The Key To Cerebral Palsy? - NewsChannel5.com | Nashville News, Weather & Sports

The Key To Cerebral Palsy?

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ATLANTA ( Ivanhoe Newswire) - Imagine being trapped in your own body knowing what you want, but not being able to do it. Movement disorders affect up to 72 million Americans, but new treatments are helping some of them live.

For Carol Wilkins, just watching little Chelsea get out of the house is amazing.

"At some point during my delivery she was without oxygen and it damaged the brain cells on her left side," Carol told Ivanhoe.

Chelsea has cerebral palsy. Carol tried everything to make her girl's pain go away but nothing worked. She hopes this pump is the solution they've been waiting for.

"It controls some of her stiffness and dis-coordination so that she is now able to use that brain to make her body do what she wants it to do," Dr. Maurice G. Sholas, Medical Director of Rehab Services Children's Healthcare of Atlanta told Ivanhoe.

Doctor Maurice Sholas said the implantable device allows the muscle relaxer, baclofen, usually taken in pill form, to be delivered directly into the spinal cord. He said with the pump, the medicine bypasses the gut and circulation system, helping patients avoid side effects that can occur when baclofen is taken orally. Along with CP patients, the device was even more recently FDA approved for use in people with spasticity, a movement disorder caused by things like stroke, brain injury and multiple sclerosis.

"You take somebody from having to take three or four different pills three times a day to not having to take any of that and the pump just handles it on its own," Sholas added.

And rabbits are helping advance CP treatments at the National Institutes of Health. Scientists have discovered five days after the anti-inflammatory drug NAC was injected directly into the brains of newborn bunnies with CP, the animals were able to walk and even hope.

As for Chelsea, she can't say it, but her mom knows the pump is proving to be an effective pain reliever. "It's been a plus for her, it really has," Wilkins said.

The downside of the Baclofen pump is that it requires surgery. The pump lasts up to 10 years.

The downside of the baclofen pump is it has to be implanted so it requires patients to have surgery. The pump can last for almost a decade.

Meanwhile, in addition to cerebral palsy, researchers are also exploring the benefits of NAC for people with autism and Alzheimer's disease.

RESEARCH SUMMARY

MOVEMENT DISORDERS: Movement disorders are a group of neurological conditions that cause a person to have abnormal voluntary or involuntary movements, or slow, reduced movements. There are many different movement disorders which include Parkinson's disease, dystonia, ataxia, Huntington's disease, Tourette syndrome, and Wilson's disease. (Source: www.mayoclinic.com). Some movement disorders can make it difficult or impossible to walk normally and a common symptom is Dyskinesia which results in broken or jerky movements, including tremors. Causes of movement disorders include nerve diseases (i.e. Parkinson's disease), injuries, infections, autoimmune diseases, and certain medicines, although many are inherited. Treatment varies for the different disorders. (Source: www.nlm.nih.gov)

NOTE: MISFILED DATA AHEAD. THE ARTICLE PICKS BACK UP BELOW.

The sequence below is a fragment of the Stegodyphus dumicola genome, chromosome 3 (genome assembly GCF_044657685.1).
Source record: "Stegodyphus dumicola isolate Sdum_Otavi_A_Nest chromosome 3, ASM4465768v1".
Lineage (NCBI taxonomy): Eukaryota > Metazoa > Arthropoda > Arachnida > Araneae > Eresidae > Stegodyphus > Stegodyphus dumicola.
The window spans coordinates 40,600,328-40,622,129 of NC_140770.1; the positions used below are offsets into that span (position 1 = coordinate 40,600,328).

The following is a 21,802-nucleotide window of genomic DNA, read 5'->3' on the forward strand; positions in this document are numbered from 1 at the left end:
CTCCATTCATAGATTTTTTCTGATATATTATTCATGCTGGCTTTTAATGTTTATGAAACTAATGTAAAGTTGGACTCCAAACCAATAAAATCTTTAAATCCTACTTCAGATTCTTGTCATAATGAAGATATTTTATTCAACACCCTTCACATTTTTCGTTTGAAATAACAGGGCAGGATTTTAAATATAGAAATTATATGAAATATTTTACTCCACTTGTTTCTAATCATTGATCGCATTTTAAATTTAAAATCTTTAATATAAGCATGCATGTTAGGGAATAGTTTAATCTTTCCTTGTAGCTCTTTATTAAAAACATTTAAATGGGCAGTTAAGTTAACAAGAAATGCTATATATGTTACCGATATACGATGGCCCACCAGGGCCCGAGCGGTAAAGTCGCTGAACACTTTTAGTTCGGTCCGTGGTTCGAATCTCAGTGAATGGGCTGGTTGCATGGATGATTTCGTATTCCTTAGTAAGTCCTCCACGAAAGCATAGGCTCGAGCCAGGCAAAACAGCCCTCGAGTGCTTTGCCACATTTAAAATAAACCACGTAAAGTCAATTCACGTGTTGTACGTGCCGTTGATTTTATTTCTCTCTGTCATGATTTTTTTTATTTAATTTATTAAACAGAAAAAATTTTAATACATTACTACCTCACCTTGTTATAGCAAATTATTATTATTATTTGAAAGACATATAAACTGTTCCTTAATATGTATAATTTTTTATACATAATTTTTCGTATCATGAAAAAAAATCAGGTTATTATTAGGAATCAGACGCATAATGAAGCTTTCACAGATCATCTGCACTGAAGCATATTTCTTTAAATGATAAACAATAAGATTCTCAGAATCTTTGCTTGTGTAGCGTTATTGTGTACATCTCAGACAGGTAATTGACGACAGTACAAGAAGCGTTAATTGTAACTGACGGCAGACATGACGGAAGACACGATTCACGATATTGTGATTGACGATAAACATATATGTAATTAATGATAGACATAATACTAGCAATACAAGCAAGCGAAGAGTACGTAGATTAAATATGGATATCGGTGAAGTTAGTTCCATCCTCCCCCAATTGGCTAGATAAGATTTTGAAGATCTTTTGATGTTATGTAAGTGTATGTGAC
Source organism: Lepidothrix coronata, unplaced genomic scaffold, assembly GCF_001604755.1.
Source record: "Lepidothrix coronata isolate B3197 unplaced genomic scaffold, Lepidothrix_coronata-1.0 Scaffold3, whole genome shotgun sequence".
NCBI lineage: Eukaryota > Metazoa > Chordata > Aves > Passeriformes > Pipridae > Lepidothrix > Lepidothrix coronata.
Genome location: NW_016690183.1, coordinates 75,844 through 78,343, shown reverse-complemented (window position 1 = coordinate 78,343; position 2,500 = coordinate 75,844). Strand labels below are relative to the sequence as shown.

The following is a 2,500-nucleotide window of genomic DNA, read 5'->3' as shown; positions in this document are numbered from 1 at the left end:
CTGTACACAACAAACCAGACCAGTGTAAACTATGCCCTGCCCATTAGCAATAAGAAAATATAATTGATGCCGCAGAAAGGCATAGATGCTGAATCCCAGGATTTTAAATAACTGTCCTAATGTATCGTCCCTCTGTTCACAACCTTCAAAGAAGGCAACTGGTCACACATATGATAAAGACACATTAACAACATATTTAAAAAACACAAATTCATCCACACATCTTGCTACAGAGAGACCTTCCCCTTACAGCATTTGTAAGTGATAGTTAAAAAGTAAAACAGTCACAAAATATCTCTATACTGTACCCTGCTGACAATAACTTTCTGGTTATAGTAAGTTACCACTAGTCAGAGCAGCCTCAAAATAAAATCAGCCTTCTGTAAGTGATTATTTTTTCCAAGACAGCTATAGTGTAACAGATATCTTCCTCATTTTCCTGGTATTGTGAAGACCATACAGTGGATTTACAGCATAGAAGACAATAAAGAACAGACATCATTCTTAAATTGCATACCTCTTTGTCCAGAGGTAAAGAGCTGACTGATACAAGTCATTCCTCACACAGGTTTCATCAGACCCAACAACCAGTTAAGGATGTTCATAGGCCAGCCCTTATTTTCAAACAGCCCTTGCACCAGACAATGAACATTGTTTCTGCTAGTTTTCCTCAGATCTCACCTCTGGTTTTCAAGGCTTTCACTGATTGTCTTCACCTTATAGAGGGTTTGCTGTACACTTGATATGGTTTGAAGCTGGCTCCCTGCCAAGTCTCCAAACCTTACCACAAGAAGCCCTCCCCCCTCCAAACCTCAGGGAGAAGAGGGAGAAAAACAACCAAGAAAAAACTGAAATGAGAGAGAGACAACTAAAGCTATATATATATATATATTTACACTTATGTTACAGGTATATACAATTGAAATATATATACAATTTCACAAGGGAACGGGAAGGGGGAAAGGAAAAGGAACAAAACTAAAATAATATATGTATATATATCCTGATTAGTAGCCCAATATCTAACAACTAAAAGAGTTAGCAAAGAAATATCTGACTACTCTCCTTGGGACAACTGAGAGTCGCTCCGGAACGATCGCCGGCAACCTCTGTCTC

CEREBRAL PALSY: Cerebral palsy is a disorder of movement, muscle tone, or posture which causes impaired movement such as involuntary movements, rigidity of the limbs and trunk, unsteadiness of walking, or a combination of these symptoms. Cerebral palsy may contribute to other neurological problems such as seizures, intellectual disabilities, abnormal touch or pain perceptions, urinary incontinence, and difficulty with vision and hearing. The cause of cerebral palsy is an abnormality or disruption in brain development before or during a child's birth, or sometimes in the first few years of life. Many times the exact cause of the abnormality is unknown but some factors that may lead to problems with brain development include lack of oxygen, maternal infections, infant infections, fetal stroke, random mutations, and traumatic brain injury. There is no cure for cerebral palsy but treatments and medications that may help exist. (Source: www.mayoclinic.com)

ITB THERAPY (BACLOFEN PUMP): Medtronic ITB Therapy, also called the baclofen pump, is an adjustable, reversible treatment for severe spasticity. A surgically placed pump and catheter deliver liquid baclofen directly to the fluid around the spinal cord, where it's needed most. Because Lioresal Intrathecal is delivered directly to where it's needed most in the spinal fluid, it relieves spasticity with smaller amounts of medication than when baclofen is taken orally. This method of delivery may help minimize side effects that can result from oral baclofen. People who suffer from severe spasticity resulting from cerebral palsy, multiple sclerosis, stroke, brain injury, or spinal cord injury may be a candidate for ITB Therapy. (SOURCE: www.medtronic.com)

NAC: Researchers at the National Institute of health replicated in rabbits the brain inflammation often seen in people with cerebral palsy. They then used tiny molecules known as dendrimers to deliver an anti-inflammatory drug called N-acetyl-L-cysteine, or NAC, directly to the affected part of the brain.The rabbits that received this treatment showed marked progress as compared to those who received saline or NAC alone without the targeted drug delivery, though benefits were seen in both groups that received medication. The cause of the dendrimers' attraction to immune cells is unknown. (Source: journal Science Translational Medicine)

FOR MORE INFORMATION, CONTACT:

Heather Kirksey
Public Relations Coordinator
Children's Healthcare of Atlanta
heather.kirksey@choa.org

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